Millet dishes dominate G20 Summit dinner menu, here are the superfood's benefits | Health - Hindustan Times
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Millet dishes dominate G20 Summit dinner menu, here are benefits of the superfood

ByZarafshan Shiraz, New Delhi
Sep 10, 2023 02:55 PM IST

The G20 Summit dinner hosted by Prez Droupadi Murmu involved 3 courses of veg food with varied millets. Here are health benefits of 6 different millet varieties

President of India, Droupadi Murmu, hosted the official G20 gala dinner in Delhi on Saturday at Bharat Mandapam where the world leaders including US President Joe Biden, British Prime Minister Rishi Sunak, Japan's Prime Minister Fumio Kishida and other delegates were served meals in silver and gold-plated utensils while the three courses of vegetarian food menu with different kinds of millet celebrated an “autumn season of abundance”.

One of the millet-based dish served at the international media center during the G20 Summit, in New Delhi, India, Saturday, Sept. 9, 2023. When the leaders of the Group of 20 tucked in for dinner, they were in for a cultural treat: dressed-up versions of a humble, earthy grain that's a staple for millions of Indians.(AP Photo/Manish Swarup)
One of the millet-based dish served at the international media center during the G20 Summit, in New Delhi, India, Saturday, Sept. 9, 2023. When the leaders of the Group of 20 tucked in for dinner, they were in for a cultural treat: dressed-up versions of a humble, earthy grain that's a staple for millions of Indians.(AP Photo/Manish Swarup)

The beverage menu included Kashmiri kahwa, Darjeeling tea and South India's famous filter coffee while the side breads included Mumbai's famous "Pao" or soft buns plus Bakarkhani from the Mughlai cuisine but the main course saw millet grains being the hero with oxtail millet leaf crisps topped with yoghurt and spiced chutney, Kerala red rice tossed with millet crisp and curry leaf, a cardamom scented barnyard millet pudding with fig and peach compote and a jackfruit pastry served with glazed forest mushrooms.

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With the UN declaring 2023 as the International Year of Millets, even remote millet farming communities across India have joined this Millet Movement where farmers are now expanding from just Ragi (Finger millet), to Barnyard, Little millet, Foxtail, Proso and Kodo.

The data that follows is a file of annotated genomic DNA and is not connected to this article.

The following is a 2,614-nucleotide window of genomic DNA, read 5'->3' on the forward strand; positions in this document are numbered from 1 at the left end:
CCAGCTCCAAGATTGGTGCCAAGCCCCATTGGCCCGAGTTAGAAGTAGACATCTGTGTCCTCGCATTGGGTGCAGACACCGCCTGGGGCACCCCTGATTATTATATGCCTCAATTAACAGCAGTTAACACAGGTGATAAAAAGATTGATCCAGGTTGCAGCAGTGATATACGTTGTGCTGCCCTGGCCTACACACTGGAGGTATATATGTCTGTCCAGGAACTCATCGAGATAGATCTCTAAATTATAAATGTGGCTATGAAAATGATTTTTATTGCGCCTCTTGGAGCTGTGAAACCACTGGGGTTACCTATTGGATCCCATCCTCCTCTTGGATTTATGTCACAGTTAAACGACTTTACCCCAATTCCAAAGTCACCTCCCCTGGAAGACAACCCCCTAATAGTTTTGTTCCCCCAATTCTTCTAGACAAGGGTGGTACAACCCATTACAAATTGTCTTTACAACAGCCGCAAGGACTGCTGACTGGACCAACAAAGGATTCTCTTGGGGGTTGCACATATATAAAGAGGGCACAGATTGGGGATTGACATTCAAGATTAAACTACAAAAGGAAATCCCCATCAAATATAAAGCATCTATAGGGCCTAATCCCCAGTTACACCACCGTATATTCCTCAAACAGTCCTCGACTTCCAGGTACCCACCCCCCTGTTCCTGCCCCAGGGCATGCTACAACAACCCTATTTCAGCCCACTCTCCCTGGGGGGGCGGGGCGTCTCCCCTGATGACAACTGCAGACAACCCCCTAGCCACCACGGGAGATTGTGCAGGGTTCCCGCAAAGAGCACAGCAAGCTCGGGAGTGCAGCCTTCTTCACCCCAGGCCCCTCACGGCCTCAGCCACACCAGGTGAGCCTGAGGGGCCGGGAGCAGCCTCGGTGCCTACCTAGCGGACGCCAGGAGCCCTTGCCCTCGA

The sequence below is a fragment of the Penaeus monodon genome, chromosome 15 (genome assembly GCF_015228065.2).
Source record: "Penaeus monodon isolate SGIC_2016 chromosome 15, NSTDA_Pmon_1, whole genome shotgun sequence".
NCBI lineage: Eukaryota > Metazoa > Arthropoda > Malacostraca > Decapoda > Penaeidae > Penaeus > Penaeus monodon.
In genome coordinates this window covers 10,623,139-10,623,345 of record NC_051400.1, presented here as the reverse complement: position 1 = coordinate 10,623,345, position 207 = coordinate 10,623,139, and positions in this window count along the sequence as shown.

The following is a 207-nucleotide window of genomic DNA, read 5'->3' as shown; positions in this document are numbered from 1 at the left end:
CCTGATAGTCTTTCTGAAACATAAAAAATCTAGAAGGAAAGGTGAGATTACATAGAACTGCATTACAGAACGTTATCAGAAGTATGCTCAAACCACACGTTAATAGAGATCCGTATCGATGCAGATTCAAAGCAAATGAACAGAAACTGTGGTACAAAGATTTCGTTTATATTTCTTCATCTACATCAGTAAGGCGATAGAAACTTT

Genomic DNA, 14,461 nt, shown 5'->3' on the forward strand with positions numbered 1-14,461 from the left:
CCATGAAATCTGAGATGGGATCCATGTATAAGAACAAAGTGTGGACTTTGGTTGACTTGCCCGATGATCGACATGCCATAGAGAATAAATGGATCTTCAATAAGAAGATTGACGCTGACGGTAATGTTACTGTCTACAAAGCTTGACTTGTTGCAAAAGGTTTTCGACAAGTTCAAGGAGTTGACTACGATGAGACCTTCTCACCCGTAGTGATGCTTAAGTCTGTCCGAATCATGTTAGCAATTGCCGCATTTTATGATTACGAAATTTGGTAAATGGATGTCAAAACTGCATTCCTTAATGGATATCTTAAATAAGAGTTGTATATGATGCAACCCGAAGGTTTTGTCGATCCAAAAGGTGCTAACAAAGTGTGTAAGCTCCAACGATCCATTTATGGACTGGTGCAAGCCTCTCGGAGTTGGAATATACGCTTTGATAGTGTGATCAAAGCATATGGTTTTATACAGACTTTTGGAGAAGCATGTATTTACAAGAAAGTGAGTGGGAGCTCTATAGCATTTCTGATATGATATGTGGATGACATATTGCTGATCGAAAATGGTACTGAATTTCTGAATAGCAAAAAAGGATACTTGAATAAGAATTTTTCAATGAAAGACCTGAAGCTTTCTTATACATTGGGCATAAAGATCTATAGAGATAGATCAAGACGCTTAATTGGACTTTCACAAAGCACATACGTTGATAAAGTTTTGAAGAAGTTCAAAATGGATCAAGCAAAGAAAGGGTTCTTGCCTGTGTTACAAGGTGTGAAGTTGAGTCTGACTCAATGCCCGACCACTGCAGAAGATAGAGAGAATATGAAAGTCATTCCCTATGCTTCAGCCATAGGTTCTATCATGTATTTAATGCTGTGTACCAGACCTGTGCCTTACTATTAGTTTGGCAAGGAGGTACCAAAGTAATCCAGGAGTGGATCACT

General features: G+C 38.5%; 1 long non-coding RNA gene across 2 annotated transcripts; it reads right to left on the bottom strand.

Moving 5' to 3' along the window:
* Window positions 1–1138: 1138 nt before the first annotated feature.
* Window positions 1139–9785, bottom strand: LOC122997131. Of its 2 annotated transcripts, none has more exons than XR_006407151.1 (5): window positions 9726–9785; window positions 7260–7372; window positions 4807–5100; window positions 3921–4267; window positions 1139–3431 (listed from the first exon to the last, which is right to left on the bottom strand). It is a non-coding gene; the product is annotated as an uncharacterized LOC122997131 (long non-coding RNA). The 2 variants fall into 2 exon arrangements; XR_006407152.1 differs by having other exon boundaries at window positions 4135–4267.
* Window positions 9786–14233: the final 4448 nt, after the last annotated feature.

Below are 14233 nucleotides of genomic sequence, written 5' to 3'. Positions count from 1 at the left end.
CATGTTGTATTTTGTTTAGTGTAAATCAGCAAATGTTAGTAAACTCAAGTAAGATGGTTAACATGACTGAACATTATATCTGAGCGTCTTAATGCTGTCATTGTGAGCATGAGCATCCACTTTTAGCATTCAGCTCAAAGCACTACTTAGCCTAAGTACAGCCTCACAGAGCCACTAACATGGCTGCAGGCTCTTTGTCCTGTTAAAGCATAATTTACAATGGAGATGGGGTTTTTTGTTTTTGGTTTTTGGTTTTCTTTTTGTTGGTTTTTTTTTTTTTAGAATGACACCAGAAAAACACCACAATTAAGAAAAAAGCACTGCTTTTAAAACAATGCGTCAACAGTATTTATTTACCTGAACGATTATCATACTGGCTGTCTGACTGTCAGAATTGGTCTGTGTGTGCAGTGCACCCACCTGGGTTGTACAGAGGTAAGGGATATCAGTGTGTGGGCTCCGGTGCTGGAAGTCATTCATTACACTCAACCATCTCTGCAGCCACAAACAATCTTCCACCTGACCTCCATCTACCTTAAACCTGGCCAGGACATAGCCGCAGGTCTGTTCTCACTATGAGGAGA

In an interview with HT Lifestyle, Mini Sreenivasan, Founder and CEO of Annam Flour and Batter Solutions, shared, “Ragi or finger millet is one of the most nutritious cereals and has the most calcium and potassium of all cereals and millets. The seeds are inexpensive, don't require much fertilizer or water, and aren’t affected much by pests. This variety can be grown almost anywhere, even in hilly areas, amongst other crops. The primary benefit is that millet stores well giving it a long shelf life.”

Mini Sreenivasan revealed, “Barnyard millet is a hardy crop, not perceptible to stresses of climate or pests. It has greater nitrogen-use efficiency over other cereal crops and can even be used to reverse soil contamination. This variety is similar in taste to broken rice and has high levels of protein, calcium, iron, minerals, and vitamin B complex. It is also low in carbohydrates and gluten-free, making it very beneficial for those with type II diabetes and heart issues.”

Little millet is a versatile millet that is used not only as a nutritious food but also as animal feed and bioenergy. Mini Sreenivasan highlighted, “It is a climate-resilient crop that is adaptive to most environments, less susceptible to pests and diseases, and less resource intensive. It has a great nutrient profile, rich in magnesium for heart health, and other micronutrients like calcium, zinc and protein.”

Foxtail millet is one of the world's first cultivated crops, dating back some 4000 years. “It is a dry season crop and is primarily grown in arid and semi-arid regions. Its short crop cycle and high nutritional profile make it a great crop for food security. It has a lot of micronutrients and a notably high amount of vitamin B1 which can reduce the risk of neurological disorders like Alzheimer’s disease and Parkinson’s disease,” said Mini Sreenivasan.

Proso millet is a heat and drought-resilient crop with a cycle of 60-100 days and according to Mini Sreenivasan, “It works very well for wheat-based rotation, as it improves wheat productivity by controlling weeds and is pest resistant. Proso millet is full of micronutrients and essential amino acids, which help with heart health and regulate insulin levels amongst other health benefits. Proso is also grown as livestock feed due to its nutrient value, and as biofuel as it can be used to make ethanol.”

She gushed, “Kodo millet is a hardy crop with variations that are both drought resistant for drier climates with rocky soil, and that grows in wetter conditions, able to grow in floods and swampy land. Kodo can also be grown in low-nutrient soil and without irrigation. Kodo is known as a better alternative to rice, as it is full of antioxidants, lowers blood sugar and cholesterol, and has anti-allergic properties.”

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